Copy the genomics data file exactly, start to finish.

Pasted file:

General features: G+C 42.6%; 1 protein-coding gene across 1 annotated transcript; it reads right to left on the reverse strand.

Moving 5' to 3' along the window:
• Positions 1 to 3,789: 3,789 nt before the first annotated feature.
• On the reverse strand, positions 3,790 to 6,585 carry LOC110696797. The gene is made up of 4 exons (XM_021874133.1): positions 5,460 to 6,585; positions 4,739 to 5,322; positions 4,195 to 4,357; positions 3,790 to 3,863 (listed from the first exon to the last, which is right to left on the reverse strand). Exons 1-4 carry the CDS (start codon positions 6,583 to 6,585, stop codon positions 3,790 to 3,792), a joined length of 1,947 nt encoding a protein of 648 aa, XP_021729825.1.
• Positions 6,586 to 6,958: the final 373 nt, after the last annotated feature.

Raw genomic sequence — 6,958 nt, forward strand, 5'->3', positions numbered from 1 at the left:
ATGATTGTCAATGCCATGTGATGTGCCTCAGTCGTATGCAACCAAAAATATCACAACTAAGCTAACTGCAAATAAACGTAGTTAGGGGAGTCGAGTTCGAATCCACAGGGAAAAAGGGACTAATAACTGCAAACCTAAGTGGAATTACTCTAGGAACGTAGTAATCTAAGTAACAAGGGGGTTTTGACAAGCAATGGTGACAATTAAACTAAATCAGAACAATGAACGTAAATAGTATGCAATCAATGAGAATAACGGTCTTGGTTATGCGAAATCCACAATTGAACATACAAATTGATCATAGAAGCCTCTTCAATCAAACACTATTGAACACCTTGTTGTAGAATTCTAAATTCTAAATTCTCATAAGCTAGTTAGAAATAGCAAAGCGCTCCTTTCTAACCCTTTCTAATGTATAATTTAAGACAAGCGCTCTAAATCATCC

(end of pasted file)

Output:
General features: G+C 42.6%; 1 protein-coding gene across 1 annotated transcript; it reads right to left on the reverse strand.

Moving 5' to 3' along the window:
• Positions 1 to 3,789: 3,789 nt before the first annotated feature.
• On the reverse strand, positions 3,790 to 6,585 carry LOC110696797. The gene is made up of 4 exons (XM_021874133.1): positions 5,460 to 6,585; positions 4,739 to 5,322; positions 4,195 to 4,357; positions 3,790 to 3,863 (listed from the first exon to the last, which is right to left on the reverse strand). Exons 1-4 carry the CDS (start codon positions 6,583 to 6,585, stop codon positions 3,790 to 3,792), a joined length of 1,947 nt encoding a protein of 648 aa, XP_021729825.1.
• Positions 6,586 to 6,958: the final 373 nt, after the last annotated feature.

Raw genomic sequence — 6,958 nt, forward strand, 5'->3', positions numbered from 1 at the left:
ATGATTGTCAATGCCATGTGATGTGCCTCAGTCGTATGCAACCAAAAATATCACAACTAAGCTAACTGCAAATAAACGTAGTTAGGGGAGTCGAGTTCGAATCCACAGGGAAAAAGGGACTAATAACTGCAAACCTAAGTGGAATTACTCTAGGAACGTAGTAATCTAAGTAACAAGGGGGTTTTGACAAGCAATGGTGACAATTAAACTAAATCAGAACAATGAACGTAAATAGTATGCAATCAATGAGAATAACGGTCTTGGTTATGCGAAATCCACAATTGAACATACAAATTGATCATAGAAGCCTCTTCAATCAAACACTATTGAACACCTTGTTGTAGAATTCTAAATTCTAAATTCTCATAAGCTAGTTAGAAATAGCAAAGCGCTCCTTTCTAACCCTTTCTAATGTATAATTTAAGACAAGCGCTCTAAATCATCC